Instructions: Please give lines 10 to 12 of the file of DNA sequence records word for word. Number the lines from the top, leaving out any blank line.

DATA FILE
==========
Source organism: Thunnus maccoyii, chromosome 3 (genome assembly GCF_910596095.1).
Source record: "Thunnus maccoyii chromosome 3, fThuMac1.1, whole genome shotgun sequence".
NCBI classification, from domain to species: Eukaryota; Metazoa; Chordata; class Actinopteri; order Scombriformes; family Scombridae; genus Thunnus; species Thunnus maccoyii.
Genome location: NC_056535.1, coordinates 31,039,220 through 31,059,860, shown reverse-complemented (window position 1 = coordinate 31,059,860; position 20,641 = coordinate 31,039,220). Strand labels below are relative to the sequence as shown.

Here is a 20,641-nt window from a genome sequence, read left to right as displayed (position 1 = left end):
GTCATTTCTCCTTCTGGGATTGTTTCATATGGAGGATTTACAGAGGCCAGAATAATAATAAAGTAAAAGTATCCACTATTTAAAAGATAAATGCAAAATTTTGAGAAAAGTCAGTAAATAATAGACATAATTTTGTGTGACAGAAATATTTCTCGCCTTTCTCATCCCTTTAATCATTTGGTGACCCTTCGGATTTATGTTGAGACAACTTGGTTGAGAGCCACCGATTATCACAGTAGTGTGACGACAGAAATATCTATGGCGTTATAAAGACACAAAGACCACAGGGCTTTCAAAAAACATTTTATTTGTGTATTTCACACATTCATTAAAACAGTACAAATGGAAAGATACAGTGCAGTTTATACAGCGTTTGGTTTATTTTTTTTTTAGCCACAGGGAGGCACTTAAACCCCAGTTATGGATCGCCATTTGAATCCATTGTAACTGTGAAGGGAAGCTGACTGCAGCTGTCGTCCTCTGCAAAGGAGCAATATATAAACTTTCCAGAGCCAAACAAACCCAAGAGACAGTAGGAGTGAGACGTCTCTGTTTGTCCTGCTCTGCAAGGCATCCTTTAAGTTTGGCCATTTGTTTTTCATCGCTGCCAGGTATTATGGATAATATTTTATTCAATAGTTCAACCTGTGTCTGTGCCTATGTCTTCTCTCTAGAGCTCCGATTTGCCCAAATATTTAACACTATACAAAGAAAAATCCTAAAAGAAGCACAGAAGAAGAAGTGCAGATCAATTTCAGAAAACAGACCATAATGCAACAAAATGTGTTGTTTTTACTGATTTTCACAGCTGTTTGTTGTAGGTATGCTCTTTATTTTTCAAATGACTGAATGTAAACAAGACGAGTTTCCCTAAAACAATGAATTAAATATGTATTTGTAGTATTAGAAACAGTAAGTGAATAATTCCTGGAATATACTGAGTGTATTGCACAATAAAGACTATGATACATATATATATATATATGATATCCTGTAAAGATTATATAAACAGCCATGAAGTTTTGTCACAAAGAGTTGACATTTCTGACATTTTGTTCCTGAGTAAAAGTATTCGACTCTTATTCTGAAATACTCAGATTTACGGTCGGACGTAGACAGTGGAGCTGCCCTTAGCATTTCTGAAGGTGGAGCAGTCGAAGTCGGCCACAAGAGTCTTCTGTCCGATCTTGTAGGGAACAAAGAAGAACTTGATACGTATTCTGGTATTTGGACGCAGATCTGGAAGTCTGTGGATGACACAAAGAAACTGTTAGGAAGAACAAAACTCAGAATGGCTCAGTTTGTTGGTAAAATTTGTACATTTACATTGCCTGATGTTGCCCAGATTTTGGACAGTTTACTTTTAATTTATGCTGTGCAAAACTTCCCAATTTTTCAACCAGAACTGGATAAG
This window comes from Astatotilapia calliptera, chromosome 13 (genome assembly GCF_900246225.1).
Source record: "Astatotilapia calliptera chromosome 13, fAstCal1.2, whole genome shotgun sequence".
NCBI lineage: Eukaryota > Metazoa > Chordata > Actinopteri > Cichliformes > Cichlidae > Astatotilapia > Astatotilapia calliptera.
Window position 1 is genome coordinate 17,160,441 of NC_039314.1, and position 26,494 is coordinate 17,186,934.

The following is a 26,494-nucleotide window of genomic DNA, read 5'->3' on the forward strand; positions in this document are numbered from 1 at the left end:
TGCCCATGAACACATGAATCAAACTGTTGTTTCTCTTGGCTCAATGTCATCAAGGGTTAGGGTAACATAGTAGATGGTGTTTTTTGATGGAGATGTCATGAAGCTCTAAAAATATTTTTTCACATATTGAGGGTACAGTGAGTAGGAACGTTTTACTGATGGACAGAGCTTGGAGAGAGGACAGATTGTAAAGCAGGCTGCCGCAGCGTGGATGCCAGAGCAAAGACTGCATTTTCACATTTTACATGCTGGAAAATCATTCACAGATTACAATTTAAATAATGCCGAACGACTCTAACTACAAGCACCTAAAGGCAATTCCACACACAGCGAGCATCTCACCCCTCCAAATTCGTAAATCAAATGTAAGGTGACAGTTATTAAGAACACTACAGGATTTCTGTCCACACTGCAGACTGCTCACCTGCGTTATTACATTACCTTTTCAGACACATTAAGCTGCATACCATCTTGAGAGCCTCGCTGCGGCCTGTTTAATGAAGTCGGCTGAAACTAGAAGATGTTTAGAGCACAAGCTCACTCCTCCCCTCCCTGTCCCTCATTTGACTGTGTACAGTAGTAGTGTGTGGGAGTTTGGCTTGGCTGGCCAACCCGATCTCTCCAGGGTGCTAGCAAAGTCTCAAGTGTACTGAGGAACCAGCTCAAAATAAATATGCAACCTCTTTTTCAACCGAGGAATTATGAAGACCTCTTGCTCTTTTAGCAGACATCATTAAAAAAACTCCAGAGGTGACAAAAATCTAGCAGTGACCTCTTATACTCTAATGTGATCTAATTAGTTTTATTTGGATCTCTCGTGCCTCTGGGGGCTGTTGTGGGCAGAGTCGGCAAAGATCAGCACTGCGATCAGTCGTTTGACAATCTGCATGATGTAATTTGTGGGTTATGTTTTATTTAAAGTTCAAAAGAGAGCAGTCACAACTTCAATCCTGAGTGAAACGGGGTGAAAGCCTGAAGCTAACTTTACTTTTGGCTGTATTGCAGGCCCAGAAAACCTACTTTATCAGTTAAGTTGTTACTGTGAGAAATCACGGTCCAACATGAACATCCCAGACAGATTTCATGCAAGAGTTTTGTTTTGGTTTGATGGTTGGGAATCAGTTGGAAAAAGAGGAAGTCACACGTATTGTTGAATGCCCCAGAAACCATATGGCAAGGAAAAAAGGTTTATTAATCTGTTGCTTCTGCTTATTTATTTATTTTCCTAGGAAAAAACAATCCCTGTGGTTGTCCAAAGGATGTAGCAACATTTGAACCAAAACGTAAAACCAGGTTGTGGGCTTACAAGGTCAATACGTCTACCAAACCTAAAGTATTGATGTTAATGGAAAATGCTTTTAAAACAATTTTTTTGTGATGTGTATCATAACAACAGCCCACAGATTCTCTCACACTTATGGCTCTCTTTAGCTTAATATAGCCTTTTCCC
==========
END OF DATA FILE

Window position 1 is genome coordinate 17,160,441 of NC_039314.1, and position 26,494 is coordinate 17,186,934.

The following is a 26,494-nucleotide window of genomic DNA, read 5'->3' on the forward strand; positions in this document are numbered from 1 at the left end:
TGCCCATGAACACATGAATCAAACTGTTGTTTCTCTTGGCTCAATGTCATCAAGGGTTAGGGTAACATAGTAGATGGTGTTTTTTGATGGAGATGTCATGAAGCTCTAAAAATATTTTTTCACATATTGAGGGTACAGTGAGTAGGAACGTTTTACTGATGGACAGAGCTTGGAGAGAGGACAGATTGTAAAGCAGGCTGCCGCAGCGTGGATGCCAGAGCAAAGACTGCATTTTCACATTTTACATGCTGGAAAATCATTCACAGATTACAATTTAAATAATGCCGAACGACTCTAACTACAAGCACCTAAAGGCAATTCCACACACAGCGAGCATCTCACCCCTCCAAATTCGTAAATCAAATGTAAGGTGACAGTTATTAAGAACACTACAGGATTTCTGTCCACACTGCAGACTGCTCACCTGCGTTATTACATTACCTTTTCAGACACATTAAGCTGCATACCATCTTGAGAGCCTCGCTGCGGCCTGTTTAATGAAGTCGGCTGAAACTAGAAGATGTTTAGAGCACAAGCTCACTCCTCCCCTCCCTGTCCCTCATTTGACTGTGTACAGTAGTAGTGTGTGGGAGTTTGGCTTGGCTGGCCAACCCGATCTCTCCAGGGTGCTAGCAAAGTCTCAAGTGTACTGAGGAACCAGCTCAAAATAAATATGCAACCTCTTTTTCAACCGAGGAATTATGAAGACCTCTTGCTCTTTTAGCAGACATCATTAAAAAAACTCCAGAGGTGACAAAAATCTAGCAGTGACCTCTTATACTCTAATGTGATCTAATTAGTTTTATTTGGATCTCTCGTGCCTCTGGGGGCTGTTGTGGGCAGAGTCGGCAAAGATCAGCACTGCGATCAGTCGTTTGACAATCTGCATGATGTAATTTGTGGGTTATGTTTTATTTAAAGTTCAAAAGAGAGCAGTCACAACTTCAATCCTGAGTGAAACGGGGTGAAAGCCTGAAGCTAACTTTACTTTTGGCTGTATTGCAGGCCCAGAAAACCTACTTTATCAGTTAAGTTGTTACTGTGAGAAATCACGGTCCAACATGAACATCCCAGACAGATTTCATGCAAGAGTTTTGTTTTGGTTTGATGGTTGGGAATCAGTTGGAAAAAGAGGAAGTCACACGTATTGTTGAATGCCCCAGAAACCATATGGCAAGGAAAAAAGGTTTATTAATCTGTTGCTTCTGCTTATTTATTTATTTTCCTAGGAAAAAACAATCCCTGTGGTTGTCCAAAGGATGTAGCAACATTTGAACCAAAACGTAAAACCAGGTTGTGGGCTTACAAGGTCAATACGTCTACCAAACCTAAAGTATTGATGTTAATGGAAAATGCTTTTAAAACAATTTTTTTGTGATGTGTATCATAACAACAGCCCACAGATTCTCTCACACTTATGGCTCTCTTTAGCTTAATATAGCCTTTTCCC